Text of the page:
In the morning, I would name one thing to look forward to. It didn’t have to be anything major. Some days, it was as simple as, “I look forward to coming home tonight.” And it didn’t have to be something that would happen that day. One day, I named a weekend trip to Saint Augustine that my wife and I were planning. The idea was to remind myself that no matter what was going on right then, something positive was on the way.

At night, I identified one good thing about that day. It was usually something simple: watching pelicans dive for fish during my morning commute, reading a good essay, or meeting a friend for coffee. It wasn’t about ignoring bad things, but about not focusing on those things exclusively.

I recorded the answers in my pocket diary. Writing them down made them concrete, and my mood began to improve by the second week. I began to make a game of finding something good—how early could I spot something I could use that night? Eventually, I started noticing so many good things each day that I had trouble selecting just one! And in the morning, if I couldn’t think of something to look forward to, I’d make a plan: tonight I will call my best friend. This weekend, I will visit the bookstore. I always had something to look forward to on any given day—whether it was something that night, the next week, or in a few months.

Yesterday was Day 30. The challenge worked. I feel more optimistic, and I’ve decided to keep up both exercises indefinitely. Depression will still surface from time to time, but I hope those incidents will be fewer, rarer, and weaker if I remember to keep my eyes open for the positive things in life.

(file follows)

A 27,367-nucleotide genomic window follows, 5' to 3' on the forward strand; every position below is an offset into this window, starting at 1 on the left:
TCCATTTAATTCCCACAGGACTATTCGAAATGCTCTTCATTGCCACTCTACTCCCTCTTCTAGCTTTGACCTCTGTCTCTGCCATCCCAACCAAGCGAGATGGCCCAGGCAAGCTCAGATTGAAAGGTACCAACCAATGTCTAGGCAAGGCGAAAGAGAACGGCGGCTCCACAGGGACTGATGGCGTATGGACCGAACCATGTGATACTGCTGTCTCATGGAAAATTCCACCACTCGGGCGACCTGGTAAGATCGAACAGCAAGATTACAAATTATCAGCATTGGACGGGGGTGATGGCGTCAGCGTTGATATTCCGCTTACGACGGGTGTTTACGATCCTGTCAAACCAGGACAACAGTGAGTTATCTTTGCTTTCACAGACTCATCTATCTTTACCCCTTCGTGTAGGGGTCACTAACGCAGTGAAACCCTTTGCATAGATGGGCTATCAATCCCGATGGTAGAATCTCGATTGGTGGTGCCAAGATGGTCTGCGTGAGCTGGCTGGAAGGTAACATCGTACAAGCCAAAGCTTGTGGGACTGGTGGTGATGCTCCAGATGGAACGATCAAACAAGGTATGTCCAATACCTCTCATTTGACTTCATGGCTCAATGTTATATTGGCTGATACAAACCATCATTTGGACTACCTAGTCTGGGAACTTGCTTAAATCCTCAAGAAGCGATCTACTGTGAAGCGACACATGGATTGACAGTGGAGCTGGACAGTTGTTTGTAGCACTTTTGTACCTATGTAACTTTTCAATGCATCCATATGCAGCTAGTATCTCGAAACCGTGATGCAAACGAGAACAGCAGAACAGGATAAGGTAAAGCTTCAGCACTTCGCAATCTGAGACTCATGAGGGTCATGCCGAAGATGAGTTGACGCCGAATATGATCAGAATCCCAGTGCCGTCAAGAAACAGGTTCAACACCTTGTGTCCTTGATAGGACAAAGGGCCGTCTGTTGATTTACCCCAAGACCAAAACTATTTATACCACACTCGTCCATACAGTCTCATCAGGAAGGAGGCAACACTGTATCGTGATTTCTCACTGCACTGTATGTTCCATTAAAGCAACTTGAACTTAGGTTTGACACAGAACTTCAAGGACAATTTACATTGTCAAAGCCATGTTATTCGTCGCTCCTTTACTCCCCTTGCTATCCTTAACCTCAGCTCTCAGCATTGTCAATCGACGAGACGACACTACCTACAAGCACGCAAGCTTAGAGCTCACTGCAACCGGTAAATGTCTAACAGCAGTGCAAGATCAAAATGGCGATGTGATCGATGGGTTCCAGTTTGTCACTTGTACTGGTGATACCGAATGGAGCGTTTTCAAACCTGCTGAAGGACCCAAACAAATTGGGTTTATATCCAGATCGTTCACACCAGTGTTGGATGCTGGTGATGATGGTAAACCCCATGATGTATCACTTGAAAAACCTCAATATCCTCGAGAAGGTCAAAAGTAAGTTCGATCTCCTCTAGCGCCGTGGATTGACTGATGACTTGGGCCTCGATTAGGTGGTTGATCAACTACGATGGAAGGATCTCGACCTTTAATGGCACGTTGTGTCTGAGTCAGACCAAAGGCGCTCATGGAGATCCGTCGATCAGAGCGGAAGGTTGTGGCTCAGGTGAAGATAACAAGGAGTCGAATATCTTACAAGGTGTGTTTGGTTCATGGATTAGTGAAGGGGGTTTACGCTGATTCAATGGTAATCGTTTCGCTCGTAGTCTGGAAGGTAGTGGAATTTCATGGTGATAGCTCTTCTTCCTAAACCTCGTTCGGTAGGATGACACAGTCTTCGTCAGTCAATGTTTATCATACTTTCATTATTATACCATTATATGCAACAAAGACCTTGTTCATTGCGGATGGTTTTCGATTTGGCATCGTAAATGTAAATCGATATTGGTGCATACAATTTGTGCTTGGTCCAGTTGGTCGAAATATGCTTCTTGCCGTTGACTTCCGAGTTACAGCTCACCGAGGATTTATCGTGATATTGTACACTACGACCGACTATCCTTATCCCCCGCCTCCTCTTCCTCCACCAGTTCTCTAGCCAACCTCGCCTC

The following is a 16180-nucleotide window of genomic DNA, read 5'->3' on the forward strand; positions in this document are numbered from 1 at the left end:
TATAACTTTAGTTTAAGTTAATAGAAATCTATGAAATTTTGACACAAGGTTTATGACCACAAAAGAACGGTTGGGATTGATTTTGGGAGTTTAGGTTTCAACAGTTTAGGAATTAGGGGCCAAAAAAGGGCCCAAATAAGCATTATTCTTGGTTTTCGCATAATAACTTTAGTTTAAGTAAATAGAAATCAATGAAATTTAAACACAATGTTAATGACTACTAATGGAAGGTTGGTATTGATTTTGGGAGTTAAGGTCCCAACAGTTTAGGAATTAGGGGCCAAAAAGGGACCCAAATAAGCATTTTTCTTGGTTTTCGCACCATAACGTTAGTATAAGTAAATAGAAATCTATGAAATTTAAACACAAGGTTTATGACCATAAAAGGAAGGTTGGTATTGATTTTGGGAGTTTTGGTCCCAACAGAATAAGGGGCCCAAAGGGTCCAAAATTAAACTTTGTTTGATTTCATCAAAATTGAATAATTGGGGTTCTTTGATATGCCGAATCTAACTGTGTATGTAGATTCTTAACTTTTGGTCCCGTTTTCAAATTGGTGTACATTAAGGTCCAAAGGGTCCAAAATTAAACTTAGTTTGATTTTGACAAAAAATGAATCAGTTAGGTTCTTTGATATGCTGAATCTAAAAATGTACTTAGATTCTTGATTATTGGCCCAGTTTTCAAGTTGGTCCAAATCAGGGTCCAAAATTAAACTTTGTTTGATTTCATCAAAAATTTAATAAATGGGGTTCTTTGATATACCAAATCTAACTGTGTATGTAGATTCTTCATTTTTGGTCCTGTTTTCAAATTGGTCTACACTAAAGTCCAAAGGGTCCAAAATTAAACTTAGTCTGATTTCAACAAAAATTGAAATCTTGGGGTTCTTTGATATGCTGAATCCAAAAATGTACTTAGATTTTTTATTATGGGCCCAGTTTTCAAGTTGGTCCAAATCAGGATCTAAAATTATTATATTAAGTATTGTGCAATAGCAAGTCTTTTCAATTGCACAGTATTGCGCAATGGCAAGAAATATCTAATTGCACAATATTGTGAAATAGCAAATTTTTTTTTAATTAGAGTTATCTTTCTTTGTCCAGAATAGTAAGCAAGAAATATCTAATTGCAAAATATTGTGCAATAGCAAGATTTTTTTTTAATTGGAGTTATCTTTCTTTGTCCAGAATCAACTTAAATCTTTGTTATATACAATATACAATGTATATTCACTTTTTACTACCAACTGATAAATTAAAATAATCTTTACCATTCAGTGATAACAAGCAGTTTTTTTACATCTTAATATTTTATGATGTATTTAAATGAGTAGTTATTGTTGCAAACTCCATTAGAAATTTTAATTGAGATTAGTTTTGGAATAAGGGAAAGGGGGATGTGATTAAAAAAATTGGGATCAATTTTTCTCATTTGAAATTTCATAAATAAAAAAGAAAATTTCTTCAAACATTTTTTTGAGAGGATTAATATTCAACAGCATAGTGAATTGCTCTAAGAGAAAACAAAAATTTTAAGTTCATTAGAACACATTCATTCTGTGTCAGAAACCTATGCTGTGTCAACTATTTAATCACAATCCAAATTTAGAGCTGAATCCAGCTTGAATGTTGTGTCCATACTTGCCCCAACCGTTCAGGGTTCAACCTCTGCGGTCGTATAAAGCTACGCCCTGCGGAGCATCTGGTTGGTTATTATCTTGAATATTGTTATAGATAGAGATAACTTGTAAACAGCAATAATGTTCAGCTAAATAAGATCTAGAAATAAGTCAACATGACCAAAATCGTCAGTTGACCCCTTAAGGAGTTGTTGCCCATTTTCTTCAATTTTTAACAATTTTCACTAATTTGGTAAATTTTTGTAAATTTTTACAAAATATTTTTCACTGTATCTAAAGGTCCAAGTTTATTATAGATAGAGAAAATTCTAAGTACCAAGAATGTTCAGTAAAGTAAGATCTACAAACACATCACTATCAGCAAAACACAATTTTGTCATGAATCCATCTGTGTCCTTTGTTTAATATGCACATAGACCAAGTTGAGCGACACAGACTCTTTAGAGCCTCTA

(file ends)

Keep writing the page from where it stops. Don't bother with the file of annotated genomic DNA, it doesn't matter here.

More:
On Being Laid Off

A year ago today, I lost my job due to a corporate restructuring. I received a generous severance package, and I had at least six months expenses in savings. It would be good for me to take some time off, I said. I told everyone I would be all right. But “all right” financially wasn’t the same as “all right” emotionally, and the experience threw me off balance for a long time.

In the weeks immediately following the layoff, I kept up a good front. I looked for work. I went to the gym. I wrote. But depression crept in around the edges. I found work quickly, but my physical fitness lagged. My writing suffered. I saw the world through a layer of gauze.

I wish I had been able to talk about what I was going through. I wasn’t that I lacked options. Immediately after the layoff, my family and friends all offered support. I assured them I was fine. By the time I admitted to myself that I wasn’t fine, I felt trapped into maintaining the positive front. After I’d made so many blithe predictions about how easy it would be for me, I couldn’t bring myself to go back to people and say, “I don’t know what I’m doing. I’m just going through the motions, and I feel bad about feeling bad.”

I’m doing better now. After spending seven months at a bad job, I had the good fortune to find much better, fulfilling one three months ago. That helped me re-orient myself. I hope I’ve learned from the experience not to pretend I’m invincible. I’d have been a lot better off for talking honestly about what I was going through than masking it.